Jamie's Toddler Sleep
Jamie's bedtime routine is soundly in place. First some quiet time, then a bath, then into pyjamas and his sleep sack with his cuddly. Next his Daddy reads to him, gives him a cup of milk, then off to his cot in his bedroom.
To explain to him I say, "It's dark now and all the children are sleeping. Time to lie down in your cot, hold your cuddly and have a big sleep, all night."
At first, he had no concept for being put into his cot awake.
We had chosen not to let him cry, so I would go back into his room, pick him up and repeat the exact sentence in a calm, clear, firm tone, followed by a warm hug and kiss, then place him back down, shutting the door.
Being consistent meant staying with it, so it wasn't surprising that this routine was repeated over several hours! Jamie became quite angry with me at first. The consistent approach means sticking with it, remaining calm and loving, and looking after myself and my feelings, while being very aware of his distress.
This can be very difficult for parents who have given in through tiredness, their inability to remain calm, or not being able to remain consistent. My daughter pointed out that being consistent is the key. She knows that she caves in due to her own tiredness.
Jamie quickly worked out that I would remain consistent in my approach, and settled fairly well. Within three nights of this consistent, firm, but loving routine, Jamie quickly got the picture, learning how to settle himself into sleep, and re-settle if he woke.
He was never left longer than a few minutes, and adjusted easily and well.
His parents report that from fitful, broken nights, Jamie now sleeps all night and settles easily for several hours sleep each day.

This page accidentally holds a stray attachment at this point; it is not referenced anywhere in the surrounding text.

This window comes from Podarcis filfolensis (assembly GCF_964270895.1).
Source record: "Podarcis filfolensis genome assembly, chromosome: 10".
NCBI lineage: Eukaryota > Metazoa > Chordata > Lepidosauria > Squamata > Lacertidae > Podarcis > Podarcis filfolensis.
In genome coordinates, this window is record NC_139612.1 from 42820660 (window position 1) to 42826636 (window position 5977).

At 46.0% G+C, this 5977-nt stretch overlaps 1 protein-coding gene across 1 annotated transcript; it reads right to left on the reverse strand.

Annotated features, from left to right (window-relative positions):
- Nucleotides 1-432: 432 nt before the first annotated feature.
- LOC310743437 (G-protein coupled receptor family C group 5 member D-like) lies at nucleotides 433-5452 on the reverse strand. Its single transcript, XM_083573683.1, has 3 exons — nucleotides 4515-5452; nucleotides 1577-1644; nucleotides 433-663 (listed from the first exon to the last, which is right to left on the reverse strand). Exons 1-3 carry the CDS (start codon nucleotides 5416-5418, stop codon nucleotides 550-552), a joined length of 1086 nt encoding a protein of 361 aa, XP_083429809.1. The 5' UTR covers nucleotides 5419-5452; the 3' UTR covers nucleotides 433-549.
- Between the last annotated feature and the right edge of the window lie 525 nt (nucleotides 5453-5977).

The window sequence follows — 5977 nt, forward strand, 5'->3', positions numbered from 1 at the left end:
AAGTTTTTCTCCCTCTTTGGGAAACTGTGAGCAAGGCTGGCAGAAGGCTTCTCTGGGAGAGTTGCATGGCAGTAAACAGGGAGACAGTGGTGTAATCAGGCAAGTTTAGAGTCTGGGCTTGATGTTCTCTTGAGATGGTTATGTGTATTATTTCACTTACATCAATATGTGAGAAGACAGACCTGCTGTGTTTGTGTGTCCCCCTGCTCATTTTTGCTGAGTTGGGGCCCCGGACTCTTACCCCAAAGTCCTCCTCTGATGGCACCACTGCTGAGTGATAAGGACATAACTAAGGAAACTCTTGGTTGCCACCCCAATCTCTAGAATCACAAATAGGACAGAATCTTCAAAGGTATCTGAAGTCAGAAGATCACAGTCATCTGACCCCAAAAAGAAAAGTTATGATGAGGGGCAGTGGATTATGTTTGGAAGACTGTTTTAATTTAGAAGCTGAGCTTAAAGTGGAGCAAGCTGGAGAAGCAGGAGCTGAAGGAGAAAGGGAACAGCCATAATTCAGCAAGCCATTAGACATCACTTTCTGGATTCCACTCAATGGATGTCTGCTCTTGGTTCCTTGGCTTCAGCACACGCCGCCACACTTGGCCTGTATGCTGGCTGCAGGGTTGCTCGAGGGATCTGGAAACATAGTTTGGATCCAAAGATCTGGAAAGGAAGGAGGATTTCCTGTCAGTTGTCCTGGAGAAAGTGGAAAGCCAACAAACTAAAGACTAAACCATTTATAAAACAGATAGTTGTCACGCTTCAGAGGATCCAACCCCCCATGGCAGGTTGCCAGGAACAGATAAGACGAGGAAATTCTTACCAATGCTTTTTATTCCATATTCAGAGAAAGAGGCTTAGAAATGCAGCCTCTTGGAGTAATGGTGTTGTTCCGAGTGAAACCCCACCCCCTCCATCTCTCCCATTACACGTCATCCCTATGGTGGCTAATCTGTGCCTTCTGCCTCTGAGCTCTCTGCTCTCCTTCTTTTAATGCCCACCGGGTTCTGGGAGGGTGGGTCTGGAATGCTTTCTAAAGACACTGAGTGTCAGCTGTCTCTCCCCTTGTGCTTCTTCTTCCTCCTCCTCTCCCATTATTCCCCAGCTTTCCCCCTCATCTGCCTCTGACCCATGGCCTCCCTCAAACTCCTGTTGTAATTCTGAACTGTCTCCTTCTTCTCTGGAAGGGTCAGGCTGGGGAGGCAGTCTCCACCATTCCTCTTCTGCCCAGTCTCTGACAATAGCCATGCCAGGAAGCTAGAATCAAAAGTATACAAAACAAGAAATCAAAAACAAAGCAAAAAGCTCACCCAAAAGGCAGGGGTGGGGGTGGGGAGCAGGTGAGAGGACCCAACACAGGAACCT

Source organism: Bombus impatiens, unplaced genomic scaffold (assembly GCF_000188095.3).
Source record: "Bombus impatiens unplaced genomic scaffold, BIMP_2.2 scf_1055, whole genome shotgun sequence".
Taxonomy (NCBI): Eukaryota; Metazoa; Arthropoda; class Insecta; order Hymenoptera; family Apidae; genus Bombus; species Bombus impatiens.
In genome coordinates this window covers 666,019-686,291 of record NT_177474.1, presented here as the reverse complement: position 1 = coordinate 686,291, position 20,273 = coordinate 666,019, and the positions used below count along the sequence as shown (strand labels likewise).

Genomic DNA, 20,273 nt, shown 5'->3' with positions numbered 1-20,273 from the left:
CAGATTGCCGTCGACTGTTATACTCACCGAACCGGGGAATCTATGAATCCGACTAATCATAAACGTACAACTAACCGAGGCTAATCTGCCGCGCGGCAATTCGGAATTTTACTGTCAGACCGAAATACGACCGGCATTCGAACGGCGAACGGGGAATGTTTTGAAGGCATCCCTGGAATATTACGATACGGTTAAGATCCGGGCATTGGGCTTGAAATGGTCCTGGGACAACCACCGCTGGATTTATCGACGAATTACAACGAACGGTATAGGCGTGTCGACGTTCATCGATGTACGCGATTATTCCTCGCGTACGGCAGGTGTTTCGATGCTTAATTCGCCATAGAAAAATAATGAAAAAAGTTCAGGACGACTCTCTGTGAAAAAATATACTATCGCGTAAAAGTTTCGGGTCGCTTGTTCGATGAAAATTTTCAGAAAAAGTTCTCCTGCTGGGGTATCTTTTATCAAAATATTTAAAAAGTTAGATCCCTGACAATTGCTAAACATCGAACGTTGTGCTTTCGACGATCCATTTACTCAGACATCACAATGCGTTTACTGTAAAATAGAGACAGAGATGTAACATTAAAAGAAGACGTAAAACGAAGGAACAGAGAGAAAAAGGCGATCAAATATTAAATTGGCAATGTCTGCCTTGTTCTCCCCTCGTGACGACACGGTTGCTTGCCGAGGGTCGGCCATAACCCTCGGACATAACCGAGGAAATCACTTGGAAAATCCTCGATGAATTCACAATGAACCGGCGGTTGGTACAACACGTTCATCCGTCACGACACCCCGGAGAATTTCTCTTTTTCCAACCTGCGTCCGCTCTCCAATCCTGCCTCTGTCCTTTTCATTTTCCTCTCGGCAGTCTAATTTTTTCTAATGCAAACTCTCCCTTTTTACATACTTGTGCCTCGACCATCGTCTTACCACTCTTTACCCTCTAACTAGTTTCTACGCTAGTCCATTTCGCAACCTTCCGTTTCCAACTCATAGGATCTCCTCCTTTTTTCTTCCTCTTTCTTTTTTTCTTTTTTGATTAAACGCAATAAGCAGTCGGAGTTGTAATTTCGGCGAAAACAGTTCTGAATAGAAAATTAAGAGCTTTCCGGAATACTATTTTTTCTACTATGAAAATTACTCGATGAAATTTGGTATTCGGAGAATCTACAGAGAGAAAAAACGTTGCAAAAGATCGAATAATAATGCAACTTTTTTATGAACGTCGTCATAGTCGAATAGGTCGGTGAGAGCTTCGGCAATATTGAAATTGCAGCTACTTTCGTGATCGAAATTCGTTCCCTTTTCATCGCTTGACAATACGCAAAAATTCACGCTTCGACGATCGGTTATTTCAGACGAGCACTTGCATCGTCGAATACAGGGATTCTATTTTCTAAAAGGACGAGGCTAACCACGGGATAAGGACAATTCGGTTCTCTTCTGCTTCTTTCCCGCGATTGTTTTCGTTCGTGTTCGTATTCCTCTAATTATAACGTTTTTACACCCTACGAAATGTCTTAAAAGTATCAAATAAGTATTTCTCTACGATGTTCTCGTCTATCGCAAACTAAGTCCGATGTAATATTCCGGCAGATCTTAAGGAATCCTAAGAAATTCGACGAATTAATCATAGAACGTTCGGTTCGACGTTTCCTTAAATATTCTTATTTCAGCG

Meanwhile they too are catching up on the many hours of sleep they had lost through Jamie's wakeful night times. Every one is sleeping!
Sometimes fathers can be the firmer parent and be able to maintain the clear, firm and consistent approach that is required when putting a sleeping plan in place.
It may be a friend or relative who is able to stay,and relieve the tired mother, by helping with the toddler sleep problem. It certainly is a wonderful gift to give exhausted parents.
At all times, when working with a sleeping problem, awareness of the toddler and his emotional needs is absolutely paramount.
Some parents say that the 'cry it out method' has worked well for them. There is tremendous controversy over various methods to encourage baby and toddler sleep habits and parents must make the decision for themselves as to what they believe will be the best approach for them.
There is a virtual library of books written on sleep habits and methods for toddlers. I encourage you to become clear about what feels right for you and your family.
Trust your own intution about what feels right.
Many parents feel criticised and judged for taking a firm approach, while others quietly get on with it.
Some toddlers have other problems that make sleeping difficult for them and if this is your case, I encourage you to seek professional help for your toddler.
More Help With Toddlers:Aggression in Children
Aggression in children is part of their normal pattern of development. Young children can act aggressively when things don't go their way - they lash out, bite, kick, hit and punch - all highly embarrassing to their parents!
Toddler Tantrums - Dealing with toddler temper tantrums, rage and sudden displays of anger, will be much easier for us if we disabuse ourselves of the whole idea that expressing anger is wrong.
Biting can also be a problem. When your child bites, he is telling you in the only way he knows, that something is bothering him. It may be that he's over excited or tired, bored or frustrated, confused or hungry.
Free Printable Behavior Charts
Free printable behavior, chore, potty charts and more with lots of helpful parenting tips and information!